Shooting with an open-sighted rifle
PUBLISHED: 17:13 12 March 2019
The editor learns a fundamental lesson about his efficiency with modern open sights
In last month’s editor’s test, I had loads of fun with a talented trio of Winchesters. The subjects included a CO2-powered pistol and a couple of break-barrel, spring-piston rifles, one of which was fitted with a set of open sights. A brief session using these sights as my only guidance system brought back memories of my distant youth and through the rose-tinted spectacles of time, I saw myself as I was then. In turn, this fostered a desire to revisit my days of open sight use and explore their potential in this world of hi-tech optical options. What could possibly go wrong?
The way we were
For anyone who wasn’t absorbed by my every reminiscence in last month’s magazine, I made all manner of immodest claims about how great I used to be using rifles with open sights. I even went lamping without a scope, and elevated my kit to the bleeding edge of technology by replacing my Airsporter’s foresight with a bit of glow-in-the-dark plastic, and illuminating the rearsight notch with another bit of glowing enhancement, in the form of a bit of ‘Glow-Globs’ putty.
As I recall, I filled game bags with that hardware, teamed with a motorcycle headlight powered by a leaking lead-acid battery that systematically ate my army-surplus hunting clothes. During the daylight hours, I ambushed rats, and made hides near sitty trees to take woodpigeon from branches, all with spring-piston rifles and open sights.
I even checked that I hadn’t imagined, or majorly modified, my exploits, and had those feats confirmed by those who were with me at the time.
I began hunting when I was in primary school, and it wasn’t until I started earning full-time wages that I could afford a scope of any kind, so I know I made do without one for years. My spectacles might well have a rosy blush to them, but the fact is, I did pretty well with what I had back then. Oh yes, those were the days...apparently.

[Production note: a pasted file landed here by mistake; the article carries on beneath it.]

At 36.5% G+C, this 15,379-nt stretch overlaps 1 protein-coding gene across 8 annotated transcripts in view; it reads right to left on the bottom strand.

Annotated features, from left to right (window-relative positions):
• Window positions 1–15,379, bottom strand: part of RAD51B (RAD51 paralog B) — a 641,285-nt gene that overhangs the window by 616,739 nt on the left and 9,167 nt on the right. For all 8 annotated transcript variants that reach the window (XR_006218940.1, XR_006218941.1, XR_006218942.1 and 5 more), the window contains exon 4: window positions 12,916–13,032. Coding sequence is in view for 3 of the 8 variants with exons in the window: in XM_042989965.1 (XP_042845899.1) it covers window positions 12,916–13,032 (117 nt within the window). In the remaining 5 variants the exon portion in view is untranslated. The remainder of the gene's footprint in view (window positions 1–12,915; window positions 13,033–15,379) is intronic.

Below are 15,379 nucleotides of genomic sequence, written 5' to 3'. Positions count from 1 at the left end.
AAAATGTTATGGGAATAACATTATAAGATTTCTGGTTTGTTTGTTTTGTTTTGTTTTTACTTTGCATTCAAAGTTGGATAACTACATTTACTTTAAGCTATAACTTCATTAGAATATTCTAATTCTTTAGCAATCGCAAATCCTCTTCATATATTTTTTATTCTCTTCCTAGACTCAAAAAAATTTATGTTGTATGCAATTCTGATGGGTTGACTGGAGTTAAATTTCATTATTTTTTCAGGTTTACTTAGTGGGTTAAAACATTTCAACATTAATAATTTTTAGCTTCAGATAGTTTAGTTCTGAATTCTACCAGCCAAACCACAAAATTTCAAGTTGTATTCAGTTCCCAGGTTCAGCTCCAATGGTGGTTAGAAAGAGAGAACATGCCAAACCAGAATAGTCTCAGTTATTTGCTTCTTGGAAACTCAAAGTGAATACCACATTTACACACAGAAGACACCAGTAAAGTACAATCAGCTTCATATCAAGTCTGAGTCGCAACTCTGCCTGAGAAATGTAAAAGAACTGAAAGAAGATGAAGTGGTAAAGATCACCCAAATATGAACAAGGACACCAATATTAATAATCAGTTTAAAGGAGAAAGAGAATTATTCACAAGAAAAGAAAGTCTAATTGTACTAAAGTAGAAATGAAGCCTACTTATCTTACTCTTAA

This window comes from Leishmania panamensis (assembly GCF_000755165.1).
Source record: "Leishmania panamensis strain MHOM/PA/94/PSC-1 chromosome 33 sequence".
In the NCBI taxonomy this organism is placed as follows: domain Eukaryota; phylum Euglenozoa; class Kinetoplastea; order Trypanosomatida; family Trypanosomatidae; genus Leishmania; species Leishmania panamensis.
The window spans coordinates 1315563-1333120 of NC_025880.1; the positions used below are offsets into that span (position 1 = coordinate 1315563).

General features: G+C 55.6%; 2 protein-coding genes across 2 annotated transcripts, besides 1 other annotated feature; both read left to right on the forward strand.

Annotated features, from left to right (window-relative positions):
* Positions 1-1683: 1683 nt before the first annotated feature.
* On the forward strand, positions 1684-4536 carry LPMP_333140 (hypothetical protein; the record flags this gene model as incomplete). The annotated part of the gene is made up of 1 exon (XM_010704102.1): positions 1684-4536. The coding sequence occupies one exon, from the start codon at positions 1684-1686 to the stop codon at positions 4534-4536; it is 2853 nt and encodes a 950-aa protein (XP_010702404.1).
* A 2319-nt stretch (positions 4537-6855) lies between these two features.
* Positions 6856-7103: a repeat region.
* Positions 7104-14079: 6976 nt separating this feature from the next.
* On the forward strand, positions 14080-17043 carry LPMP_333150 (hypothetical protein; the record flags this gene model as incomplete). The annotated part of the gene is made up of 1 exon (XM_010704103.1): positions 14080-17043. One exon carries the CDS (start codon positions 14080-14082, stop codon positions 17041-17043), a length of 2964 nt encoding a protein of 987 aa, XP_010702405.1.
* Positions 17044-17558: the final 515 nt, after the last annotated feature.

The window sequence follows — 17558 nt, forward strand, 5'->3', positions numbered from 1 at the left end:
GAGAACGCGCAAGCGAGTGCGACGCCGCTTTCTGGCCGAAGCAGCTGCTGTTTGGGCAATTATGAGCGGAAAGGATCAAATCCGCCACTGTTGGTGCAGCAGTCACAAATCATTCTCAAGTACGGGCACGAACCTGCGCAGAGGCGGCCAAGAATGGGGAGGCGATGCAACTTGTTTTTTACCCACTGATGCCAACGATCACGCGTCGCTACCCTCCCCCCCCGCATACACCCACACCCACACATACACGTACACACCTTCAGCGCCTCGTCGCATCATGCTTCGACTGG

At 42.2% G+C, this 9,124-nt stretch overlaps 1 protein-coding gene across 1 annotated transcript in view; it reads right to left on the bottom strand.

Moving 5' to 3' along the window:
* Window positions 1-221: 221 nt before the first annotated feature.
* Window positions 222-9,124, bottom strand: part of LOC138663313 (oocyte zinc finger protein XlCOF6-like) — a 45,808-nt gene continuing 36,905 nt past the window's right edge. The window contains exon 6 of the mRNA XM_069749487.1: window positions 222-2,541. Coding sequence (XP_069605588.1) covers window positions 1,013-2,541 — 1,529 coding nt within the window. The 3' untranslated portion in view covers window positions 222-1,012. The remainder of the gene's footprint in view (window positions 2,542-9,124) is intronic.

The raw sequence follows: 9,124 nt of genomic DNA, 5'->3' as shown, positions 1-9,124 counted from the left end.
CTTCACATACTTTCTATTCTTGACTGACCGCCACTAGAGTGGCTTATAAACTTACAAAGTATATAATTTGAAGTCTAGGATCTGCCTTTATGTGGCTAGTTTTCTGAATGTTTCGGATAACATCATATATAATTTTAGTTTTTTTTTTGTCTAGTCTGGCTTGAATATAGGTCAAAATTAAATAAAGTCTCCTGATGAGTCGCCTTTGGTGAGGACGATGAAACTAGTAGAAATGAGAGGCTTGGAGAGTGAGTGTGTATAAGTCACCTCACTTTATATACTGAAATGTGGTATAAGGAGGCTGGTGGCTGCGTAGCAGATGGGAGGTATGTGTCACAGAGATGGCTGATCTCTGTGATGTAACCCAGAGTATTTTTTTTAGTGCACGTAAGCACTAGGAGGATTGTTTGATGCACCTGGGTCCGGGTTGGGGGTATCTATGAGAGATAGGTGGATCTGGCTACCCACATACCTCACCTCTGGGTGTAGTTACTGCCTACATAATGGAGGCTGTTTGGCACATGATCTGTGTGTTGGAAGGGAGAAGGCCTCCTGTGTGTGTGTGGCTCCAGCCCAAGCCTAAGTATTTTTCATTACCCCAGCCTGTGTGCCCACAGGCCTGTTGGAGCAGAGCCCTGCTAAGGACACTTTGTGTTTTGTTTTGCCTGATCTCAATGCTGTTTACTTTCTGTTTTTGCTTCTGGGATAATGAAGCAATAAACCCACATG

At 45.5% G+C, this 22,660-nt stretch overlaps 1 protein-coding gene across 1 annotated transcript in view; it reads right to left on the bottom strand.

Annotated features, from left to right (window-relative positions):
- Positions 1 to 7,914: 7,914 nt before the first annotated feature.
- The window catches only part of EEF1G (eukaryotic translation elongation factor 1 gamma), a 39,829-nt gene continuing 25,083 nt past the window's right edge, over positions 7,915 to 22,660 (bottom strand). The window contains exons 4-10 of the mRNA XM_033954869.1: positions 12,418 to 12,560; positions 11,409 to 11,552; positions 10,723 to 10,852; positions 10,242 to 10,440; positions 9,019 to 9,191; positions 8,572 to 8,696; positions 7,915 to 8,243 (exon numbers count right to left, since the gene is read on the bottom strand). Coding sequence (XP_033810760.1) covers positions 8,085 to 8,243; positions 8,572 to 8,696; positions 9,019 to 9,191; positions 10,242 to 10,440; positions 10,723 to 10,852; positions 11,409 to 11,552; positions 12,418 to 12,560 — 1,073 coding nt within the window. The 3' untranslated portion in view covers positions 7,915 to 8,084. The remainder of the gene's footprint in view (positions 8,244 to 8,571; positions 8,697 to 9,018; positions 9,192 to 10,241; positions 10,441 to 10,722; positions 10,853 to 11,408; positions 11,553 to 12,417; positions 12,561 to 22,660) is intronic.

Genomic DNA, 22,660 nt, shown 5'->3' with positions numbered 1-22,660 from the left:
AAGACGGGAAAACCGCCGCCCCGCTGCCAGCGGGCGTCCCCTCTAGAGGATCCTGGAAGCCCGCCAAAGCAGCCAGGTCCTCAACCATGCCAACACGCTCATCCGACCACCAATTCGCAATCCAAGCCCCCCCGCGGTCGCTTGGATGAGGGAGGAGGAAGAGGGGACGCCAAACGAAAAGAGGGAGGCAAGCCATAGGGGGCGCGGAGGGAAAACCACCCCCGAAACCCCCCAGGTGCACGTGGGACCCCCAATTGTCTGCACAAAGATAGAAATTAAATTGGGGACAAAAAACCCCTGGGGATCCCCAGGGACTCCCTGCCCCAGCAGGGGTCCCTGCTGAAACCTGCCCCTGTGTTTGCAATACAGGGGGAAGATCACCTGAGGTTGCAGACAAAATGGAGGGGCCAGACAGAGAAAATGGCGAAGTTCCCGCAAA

A sight better, these days
As you’d imagine, I get to see just about every version of open sight offered to the British airgunner and quite a distance beyond. Yet, it was the set fitted to that lightweight, affordable, Winchester Model 45 that finally inspired me to test them to their limit. As it turned out, it was my own limit that was pushed beyond capability, and even further beyond my comfort zone.
I warmed up on some casual targets, and along with my mate, Steve, this month’s cover star, we found ourselves taking turns to smack various cans around, smiling the smiles of the happy shooter throughout the opening session. This type of shooting is built for open sights; non-demanding targets that respond pleasingly to any type of hit, mixed with a selection of ‘naturals’, such as thistle heads, pebbles and clumps of mud. As that initial test progressed, the connection rate, lack of complication and sheer speed of target acquisition combined to make me say out loud, ‘why haven’t I done this for so long?’
I felt as though I was right back in my halcyon, pre-scope days, and vowed there and then to be a born-again champion of open sights and their obviously unexploited potential for hunting use. After all, look what today’s versions have going for them, with their light-concentrating aiming dots, micro-click adjustment and that barrel-hugging proximity to the bore which makes close shots so much easier than they are with a scope sitting high above the muzzle. All I needed to do to seal this renaissance deal, was to shoot a few paper targets so I could measure my magnificence. Yes, that’s all there was to it. Look out world – here I come with a new crusade!
The paper target test
It’s a fact of airgunning life that, to truly test your marksmanship, you really do need to shoot pellets at paper. Tales of hauling home sacks full of rabbits are all very well, but if you can’t group your shots inside an inch – and that’s generous – at any range, be it 15 yards or 50, you shouldn’t be shooting at quarry at that range. The energy left in the pellet is irrelevant in the real world of hunting; it’s our ability to deliver those pellets consistently with perfect accuracy that matters most, and only a paper target will give us an honest, cut-out-and-keep, reminder of how good we really are at putting pellets where they need to go.